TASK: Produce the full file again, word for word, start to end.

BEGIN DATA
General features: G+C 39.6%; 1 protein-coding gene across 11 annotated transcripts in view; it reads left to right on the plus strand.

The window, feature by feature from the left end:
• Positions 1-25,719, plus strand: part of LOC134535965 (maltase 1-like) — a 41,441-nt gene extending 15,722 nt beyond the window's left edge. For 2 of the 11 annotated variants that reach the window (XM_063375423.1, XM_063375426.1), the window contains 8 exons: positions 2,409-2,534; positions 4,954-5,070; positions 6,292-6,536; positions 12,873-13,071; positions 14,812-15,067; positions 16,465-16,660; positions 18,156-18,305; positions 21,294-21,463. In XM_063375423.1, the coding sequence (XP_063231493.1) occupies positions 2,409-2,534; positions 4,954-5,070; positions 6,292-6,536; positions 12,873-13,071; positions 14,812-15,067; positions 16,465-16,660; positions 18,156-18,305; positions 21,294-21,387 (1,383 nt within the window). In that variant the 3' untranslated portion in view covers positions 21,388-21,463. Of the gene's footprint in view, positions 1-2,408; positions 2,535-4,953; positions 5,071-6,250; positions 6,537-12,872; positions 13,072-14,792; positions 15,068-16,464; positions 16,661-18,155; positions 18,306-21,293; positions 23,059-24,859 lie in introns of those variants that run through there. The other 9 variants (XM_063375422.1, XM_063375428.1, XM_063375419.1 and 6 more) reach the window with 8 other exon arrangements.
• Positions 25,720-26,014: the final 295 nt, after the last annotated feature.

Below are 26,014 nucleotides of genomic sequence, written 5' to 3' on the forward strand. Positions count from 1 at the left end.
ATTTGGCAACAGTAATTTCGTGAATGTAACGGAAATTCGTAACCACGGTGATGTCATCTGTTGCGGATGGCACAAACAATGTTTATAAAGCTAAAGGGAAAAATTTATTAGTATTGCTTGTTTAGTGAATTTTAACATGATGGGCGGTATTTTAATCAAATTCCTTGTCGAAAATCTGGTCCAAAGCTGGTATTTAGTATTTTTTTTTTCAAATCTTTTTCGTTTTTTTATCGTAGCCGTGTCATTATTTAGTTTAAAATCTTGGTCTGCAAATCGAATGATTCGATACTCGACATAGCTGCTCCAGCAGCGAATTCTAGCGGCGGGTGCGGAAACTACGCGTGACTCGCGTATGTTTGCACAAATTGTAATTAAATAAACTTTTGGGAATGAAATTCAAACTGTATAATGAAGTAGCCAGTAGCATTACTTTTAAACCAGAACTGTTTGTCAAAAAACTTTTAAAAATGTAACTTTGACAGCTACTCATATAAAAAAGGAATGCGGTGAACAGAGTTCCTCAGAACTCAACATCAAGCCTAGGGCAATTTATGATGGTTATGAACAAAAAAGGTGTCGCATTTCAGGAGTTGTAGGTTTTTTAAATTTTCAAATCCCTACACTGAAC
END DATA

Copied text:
General features: G+C 39.6%; 1 protein-coding gene across 11 annotated transcripts in view; it reads left to right on the plus strand.

The window, feature by feature from the left end:
• Positions 1-25,719, plus strand: part of LOC134535965 (maltase 1-like) — a 41,441-nt gene extending 15,722 nt beyond the window's left edge. For 2 of the 11 annotated variants that reach the window (XM_063375423.1, XM_063375426.1), the window contains 8 exons: positions 2,409-2,534; positions 4,954-5,070; positions 6,292-6,536; positions 12,873-13,071; positions 14,812-15,067; positions 16,465-16,660; positions 18,156-18,305; positions 21,294-21,463. In XM_063375423.1, the coding sequence (XP_063231493.1) occupies positions 2,409-2,534; positions 4,954-5,070; positions 6,292-6,536; positions 12,873-13,071; positions 14,812-15,067; positions 16,465-16,660; positions 18,156-18,305; positions 21,294-21,387 (1,383 nt within the window). In that variant the 3' untranslated portion in view covers positions 21,388-21,463. Of the gene's footprint in view, positions 1-2,408; positions 2,535-4,953; positions 5,071-6,250; positions 6,537-12,872; positions 13,072-14,792; positions 15,068-16,464; positions 16,661-18,155; positions 18,306-21,293; positions 23,059-24,859 lie in introns of those variants that run through there. The other 9 variants (XM_063375422.1, XM_063375428.1, XM_063375419.1 and 6 more) reach the window with 8 other exon arrangements.
• Positions 25,720-26,014: the final 295 nt, after the last annotated feature.

Below are 26,014 nucleotides of genomic sequence, written 5' to 3' on the forward strand. Positions count from 1 at the left end.
ATTTGGCAACAGTAATTTCGTGAATGTAACGGAAATTCGTAACCACGGTGATGTCATCTGTTGCGGATGGCACAAACAATGTTTATAAAGCTAAAGGGAAAAATTTATTAGTATTGCTTGTTTAGTGAATTTTAACATGATGGGCGGTATTTTAATCAAATTCCTTGTCGAAAATCTGGTCCAAAGCTGGTATTTAGTATTTTTTTTTTCAAATCTTTTTCGTTTTTTTATCGTAGCCGTGTCATTATTTAGTTTAAAATCTTGGTCTGCAAATCGAATGATTCGATACTCGACATAGCTGCTCCAGCAGCGAATTCTAGCGGCGGGTGCGGAAACTACGCGTGACTCGCGTATGTTTGCACAAATTGTAATTAAATAAACTTTTGGGAATGAAATTCAAACTGTATAATGAAGTAGCCAGTAGCATTACTTTTAAACCAGAACTGTTTGTCAAAAAACTTTTAAAAATGTAACTTTGACAGCTACTCATATAAAAAAGGAATGCGGTGAACAGAGTTCCTCAGAACTCAACATCAAGCCTAGGGCAATTTATGATGGTTATGAACAAAAAAGGTGTCGCATTTCAGGAGTTGTAGGTTTTTTAAATTTTCAAATCCCTACACTGAAC